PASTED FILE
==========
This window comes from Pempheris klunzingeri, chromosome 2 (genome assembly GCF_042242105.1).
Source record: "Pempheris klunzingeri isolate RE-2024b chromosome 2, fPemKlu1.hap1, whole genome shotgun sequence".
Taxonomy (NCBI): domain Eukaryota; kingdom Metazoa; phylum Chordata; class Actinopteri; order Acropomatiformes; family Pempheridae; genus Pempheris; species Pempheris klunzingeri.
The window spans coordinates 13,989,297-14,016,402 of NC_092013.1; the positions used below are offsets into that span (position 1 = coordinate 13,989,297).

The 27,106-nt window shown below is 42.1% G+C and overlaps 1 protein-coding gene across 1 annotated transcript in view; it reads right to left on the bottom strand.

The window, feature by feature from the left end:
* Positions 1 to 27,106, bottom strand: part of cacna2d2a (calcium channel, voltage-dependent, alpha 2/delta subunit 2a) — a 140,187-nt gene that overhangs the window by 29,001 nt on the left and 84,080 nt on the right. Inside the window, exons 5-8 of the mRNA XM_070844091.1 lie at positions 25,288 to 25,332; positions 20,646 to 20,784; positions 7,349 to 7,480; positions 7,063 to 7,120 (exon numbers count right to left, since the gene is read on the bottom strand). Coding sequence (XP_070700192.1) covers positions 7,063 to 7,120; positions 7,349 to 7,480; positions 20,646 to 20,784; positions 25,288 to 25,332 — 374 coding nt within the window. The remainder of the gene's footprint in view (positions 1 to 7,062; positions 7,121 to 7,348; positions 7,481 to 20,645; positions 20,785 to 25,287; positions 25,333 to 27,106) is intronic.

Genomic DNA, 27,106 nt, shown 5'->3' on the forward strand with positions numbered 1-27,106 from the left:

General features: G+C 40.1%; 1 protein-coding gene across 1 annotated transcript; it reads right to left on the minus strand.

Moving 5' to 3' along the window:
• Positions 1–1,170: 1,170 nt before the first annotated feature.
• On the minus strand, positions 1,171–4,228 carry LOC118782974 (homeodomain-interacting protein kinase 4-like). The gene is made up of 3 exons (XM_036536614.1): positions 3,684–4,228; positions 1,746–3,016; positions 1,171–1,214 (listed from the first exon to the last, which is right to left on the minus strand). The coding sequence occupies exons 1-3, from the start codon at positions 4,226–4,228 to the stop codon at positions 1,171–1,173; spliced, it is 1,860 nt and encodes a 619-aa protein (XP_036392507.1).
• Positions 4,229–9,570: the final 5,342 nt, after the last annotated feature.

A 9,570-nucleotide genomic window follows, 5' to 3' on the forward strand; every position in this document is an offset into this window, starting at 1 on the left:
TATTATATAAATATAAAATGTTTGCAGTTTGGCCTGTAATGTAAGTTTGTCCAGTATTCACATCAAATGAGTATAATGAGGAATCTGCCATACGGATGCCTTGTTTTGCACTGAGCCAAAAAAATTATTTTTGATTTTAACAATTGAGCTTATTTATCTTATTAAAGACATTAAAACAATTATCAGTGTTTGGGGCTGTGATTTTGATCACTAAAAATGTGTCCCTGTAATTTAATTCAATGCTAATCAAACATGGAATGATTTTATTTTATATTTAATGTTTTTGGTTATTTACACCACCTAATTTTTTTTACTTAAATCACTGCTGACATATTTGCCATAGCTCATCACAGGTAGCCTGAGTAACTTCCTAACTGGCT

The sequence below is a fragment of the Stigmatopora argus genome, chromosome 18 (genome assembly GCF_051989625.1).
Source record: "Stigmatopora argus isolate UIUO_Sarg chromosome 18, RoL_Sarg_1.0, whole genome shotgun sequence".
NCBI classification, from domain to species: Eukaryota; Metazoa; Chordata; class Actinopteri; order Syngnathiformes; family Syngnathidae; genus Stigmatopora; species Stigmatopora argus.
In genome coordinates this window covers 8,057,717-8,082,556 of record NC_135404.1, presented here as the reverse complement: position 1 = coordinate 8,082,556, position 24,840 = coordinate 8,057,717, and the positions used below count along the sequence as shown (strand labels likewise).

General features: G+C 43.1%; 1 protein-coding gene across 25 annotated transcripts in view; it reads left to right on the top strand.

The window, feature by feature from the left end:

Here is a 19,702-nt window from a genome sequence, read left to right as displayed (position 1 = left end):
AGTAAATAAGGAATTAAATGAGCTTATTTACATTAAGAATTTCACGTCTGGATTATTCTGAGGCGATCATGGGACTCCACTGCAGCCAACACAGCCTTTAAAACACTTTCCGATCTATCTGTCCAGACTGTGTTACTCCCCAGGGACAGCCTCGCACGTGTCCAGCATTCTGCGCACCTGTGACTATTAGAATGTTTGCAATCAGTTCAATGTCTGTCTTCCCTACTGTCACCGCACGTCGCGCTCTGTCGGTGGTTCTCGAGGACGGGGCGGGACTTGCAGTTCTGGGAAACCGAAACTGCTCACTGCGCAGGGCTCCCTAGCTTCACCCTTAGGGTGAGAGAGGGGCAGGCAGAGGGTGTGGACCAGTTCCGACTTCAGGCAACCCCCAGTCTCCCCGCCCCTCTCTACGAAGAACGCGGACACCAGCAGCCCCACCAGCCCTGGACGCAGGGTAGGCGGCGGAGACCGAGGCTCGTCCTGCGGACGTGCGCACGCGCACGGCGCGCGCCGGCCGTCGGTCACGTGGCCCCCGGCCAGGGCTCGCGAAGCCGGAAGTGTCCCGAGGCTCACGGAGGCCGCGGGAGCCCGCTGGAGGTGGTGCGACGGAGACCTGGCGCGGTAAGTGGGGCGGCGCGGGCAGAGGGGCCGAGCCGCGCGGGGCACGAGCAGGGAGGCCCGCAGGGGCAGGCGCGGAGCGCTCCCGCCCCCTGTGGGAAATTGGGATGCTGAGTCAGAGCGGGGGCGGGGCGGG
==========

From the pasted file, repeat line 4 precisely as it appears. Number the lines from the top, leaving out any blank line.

The window spans coordinates 13,989,297-14,016,402 of NC_092013.1; the positions used below are offsets into that span (position 1 = coordinate 13,989,297).